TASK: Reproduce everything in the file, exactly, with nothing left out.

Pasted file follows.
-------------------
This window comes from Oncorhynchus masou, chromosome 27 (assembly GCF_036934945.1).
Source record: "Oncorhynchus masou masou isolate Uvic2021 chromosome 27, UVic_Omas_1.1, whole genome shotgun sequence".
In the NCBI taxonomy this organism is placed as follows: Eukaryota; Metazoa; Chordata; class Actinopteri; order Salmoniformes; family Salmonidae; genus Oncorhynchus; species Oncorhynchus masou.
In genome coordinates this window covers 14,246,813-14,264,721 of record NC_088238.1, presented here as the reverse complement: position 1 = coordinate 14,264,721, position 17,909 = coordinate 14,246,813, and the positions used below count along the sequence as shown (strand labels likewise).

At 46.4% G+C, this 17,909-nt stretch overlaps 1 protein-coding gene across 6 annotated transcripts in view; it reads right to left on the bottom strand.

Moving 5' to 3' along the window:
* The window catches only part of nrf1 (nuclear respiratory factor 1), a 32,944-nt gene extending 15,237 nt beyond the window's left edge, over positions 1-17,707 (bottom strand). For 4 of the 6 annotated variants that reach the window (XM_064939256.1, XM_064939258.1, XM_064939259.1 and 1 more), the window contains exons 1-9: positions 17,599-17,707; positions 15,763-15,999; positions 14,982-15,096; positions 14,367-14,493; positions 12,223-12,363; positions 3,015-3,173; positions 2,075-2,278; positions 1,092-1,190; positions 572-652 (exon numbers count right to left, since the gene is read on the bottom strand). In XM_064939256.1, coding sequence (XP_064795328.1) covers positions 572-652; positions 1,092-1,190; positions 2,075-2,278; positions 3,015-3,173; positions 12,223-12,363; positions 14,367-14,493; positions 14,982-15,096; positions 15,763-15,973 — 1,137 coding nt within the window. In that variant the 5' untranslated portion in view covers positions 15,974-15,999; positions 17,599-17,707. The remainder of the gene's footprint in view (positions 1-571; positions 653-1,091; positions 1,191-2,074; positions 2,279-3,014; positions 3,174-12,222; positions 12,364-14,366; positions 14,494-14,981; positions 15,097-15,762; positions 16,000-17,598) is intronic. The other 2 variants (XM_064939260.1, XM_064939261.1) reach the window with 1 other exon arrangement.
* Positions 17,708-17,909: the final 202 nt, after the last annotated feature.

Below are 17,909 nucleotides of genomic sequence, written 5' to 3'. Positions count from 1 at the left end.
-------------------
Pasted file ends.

This window comes from Oncorhynchus masou, chromosome 27 (assembly GCF_036934945.1).
Source record: "Oncorhynchus masou masou isolate Uvic2021 chromosome 27, UVic_Omas_1.1, whole genome shotgun sequence".
In the NCBI taxonomy this organism is placed as follows: Eukaryota; Metazoa; Chordata; class Actinopteri; order Salmoniformes; family Salmonidae; genus Oncorhynchus; species Oncorhynchus masou.
In genome coordinates this window covers 14,246,813-14,264,721 of record NC_088238.1, presented here as the reverse complement: position 1 = coordinate 14,264,721, position 17,909 = coordinate 14,246,813, and the positions used below count along the sequence as shown (strand labels likewise).

At 46.4% G+C, this 17,909-nt stretch overlaps 1 protein-coding gene across 6 annotated transcripts in view; it reads right to left on the bottom strand.

Moving 5' to 3' along the window:
* The window catches only part of nrf1 (nuclear respiratory factor 1), a 32,944-nt gene extending 15,237 nt beyond the window's left edge, over positions 1-17,707 (bottom strand). For 4 of the 6 annotated variants that reach the window (XM_064939256.1, XM_064939258.1, XM_064939259.1 and 1 more), the window contains exons 1-9: positions 17,599-17,707; positions 15,763-15,999; positions 14,982-15,096; positions 14,367-14,493; positions 12,223-12,363; positions 3,015-3,173; positions 2,075-2,278; positions 1,092-1,190; positions 572-652 (exon numbers count right to left, since the gene is read on the bottom strand). In XM_064939256.1, coding sequence (XP_064795328.1) covers positions 572-652; positions 1,092-1,190; positions 2,075-2,278; positions 3,015-3,173; positions 12,223-12,363; positions 14,367-14,493; positions 14,982-15,096; positions 15,763-15,973 — 1,137 coding nt within the window. In that variant the 5' untranslated portion in view covers positions 15,974-15,999; positions 17,599-17,707. The remainder of the gene's footprint in view (positions 1-571; positions 653-1,091; positions 1,191-2,074; positions 2,279-3,014; positions 3,174-12,222; positions 12,364-14,366; positions 14,494-14,981; positions 15,097-15,762; positions 16,000-17,598) is intronic. The other 2 variants (XM_064939260.1, XM_064939261.1) reach the window with 1 other exon arrangement.
* Positions 17,708-17,909: the final 202 nt, after the last annotated feature.

Below are 17,909 nucleotides of genomic sequence, written 5' to 3'. Positions count from 1 at the left end.